The president’s wilting into the right course of action is an unseemly and macabre occasion for a victory lap. We still have a president who likes to bully and threaten. We just have a president who, after the big talk, thrashes and writhes and yells “HOLD ME BACK, BRO,” while desperately praying that all he has to do is talk, that he doesn’t actually have to go through with it—the risk of taking a shot to the jaw and losing face. Iran knows the score. Trump vows “obliteration,” and he is countered with “mentally retarded.” Trump’s empty shell enablers in the State Department cobble together some more sanctions while America’s European allies cover their eyes, unable to watch. This is our foreign policy now. This isn’t good on the macro, at all.
Flip-flops like this present an opportunity for over-sexualized metaphors—something for which the president has demonstrated an open and adolescent fondness—but these, too, are garish and inappropriate, given the totality of the circumstances. This is a president, mind, who has been openly accused of sexual assault by more than a dozen women—the latest of whom, prominent advice columnist E. Jean Carroll, published a detailed account in New York magazine last Friday.
Trump is fine with preying on the weak and exploiting the advantages his celebrity and, now, his status as president afford him; it’s when he encounters real and actual risk, when he might take a shot in return, that he crumbles and withdraws to the therapy of executive-time tweeting.
All of his recent no-shows do fulfill the key Trump imperative—to be talked about, to have a brand, to market himself and it. Overselling himself and his presidency, and then isolating himself from the consequences via a bankruptcy or negotiated settlement or just a blanket denial, repeatedly shouted, is in line with most of his career in business. In broad strokes, there is some similarity between phoning in “tips” about his own love life to the local tabloid’s gossip columnist, up-selling stock tips and slapping his name on a slew of products that do not suffer scrutiny and making ominous rumblings about what he can and will absolutely do as president—or what he could have totally done, if he hadn’t also decisively changed his mind and slunk away from the brink.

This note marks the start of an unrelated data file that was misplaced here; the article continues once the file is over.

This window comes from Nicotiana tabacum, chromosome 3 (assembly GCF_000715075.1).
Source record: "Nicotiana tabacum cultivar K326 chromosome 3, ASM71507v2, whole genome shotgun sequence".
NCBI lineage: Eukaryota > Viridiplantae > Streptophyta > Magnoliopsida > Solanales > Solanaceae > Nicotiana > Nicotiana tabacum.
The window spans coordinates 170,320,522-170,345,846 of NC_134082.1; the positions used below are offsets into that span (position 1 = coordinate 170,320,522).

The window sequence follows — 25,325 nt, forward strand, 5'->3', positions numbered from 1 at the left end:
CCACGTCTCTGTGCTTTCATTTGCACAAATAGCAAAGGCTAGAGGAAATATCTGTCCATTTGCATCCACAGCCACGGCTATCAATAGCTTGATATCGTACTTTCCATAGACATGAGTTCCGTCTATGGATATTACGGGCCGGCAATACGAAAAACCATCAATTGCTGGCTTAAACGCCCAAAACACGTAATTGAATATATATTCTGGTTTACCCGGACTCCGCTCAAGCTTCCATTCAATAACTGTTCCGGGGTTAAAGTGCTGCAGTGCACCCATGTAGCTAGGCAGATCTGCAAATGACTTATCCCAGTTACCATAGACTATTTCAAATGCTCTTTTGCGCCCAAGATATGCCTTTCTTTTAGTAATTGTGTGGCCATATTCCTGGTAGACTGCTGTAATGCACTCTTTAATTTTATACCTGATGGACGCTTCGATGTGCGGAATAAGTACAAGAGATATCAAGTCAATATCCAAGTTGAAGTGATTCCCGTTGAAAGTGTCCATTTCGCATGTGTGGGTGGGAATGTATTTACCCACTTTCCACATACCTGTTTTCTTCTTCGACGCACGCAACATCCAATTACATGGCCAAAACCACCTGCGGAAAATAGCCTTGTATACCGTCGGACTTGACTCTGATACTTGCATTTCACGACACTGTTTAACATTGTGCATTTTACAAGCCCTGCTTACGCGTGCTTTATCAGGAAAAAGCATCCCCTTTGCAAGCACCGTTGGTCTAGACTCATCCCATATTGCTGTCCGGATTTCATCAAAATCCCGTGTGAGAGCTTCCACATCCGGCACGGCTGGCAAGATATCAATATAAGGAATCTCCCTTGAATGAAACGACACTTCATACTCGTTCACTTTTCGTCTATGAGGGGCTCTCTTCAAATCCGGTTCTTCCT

But this isn’t vodka, steaks, real estate or an airline—these are the domestic and foreign affairs of the United States, still for now the world’s top dog and still for now commanded by a prevaricating president deeply unsure of himself. Blow a deal in real estate or business, and all you have is a lack of a deal or a lawsuit; you can bluster your way to the next deal or have your lawyers drag out the proceedings so long everyone forgets. Now, we have an emboldened Iran, a yapping chorus of right-wing attack dogs calling the president a coward and ICE agents leering at Americans cheering on the heavyweight champion of the world. We are in a crisis, and the captain steering the ship is a baffled and indecisive loudmouth, Captain Queeg with a tanning bed, terrified of taking a hit. How did that turn out? Treating the metaphor like a Guantanamo detainee, in The Caine Mutiny, the ship had other, better officers whose cool grasp of command saved the day. In our world, we have Stephen Miller, John Bolton and Elliot Abrams. It’s not going to get better.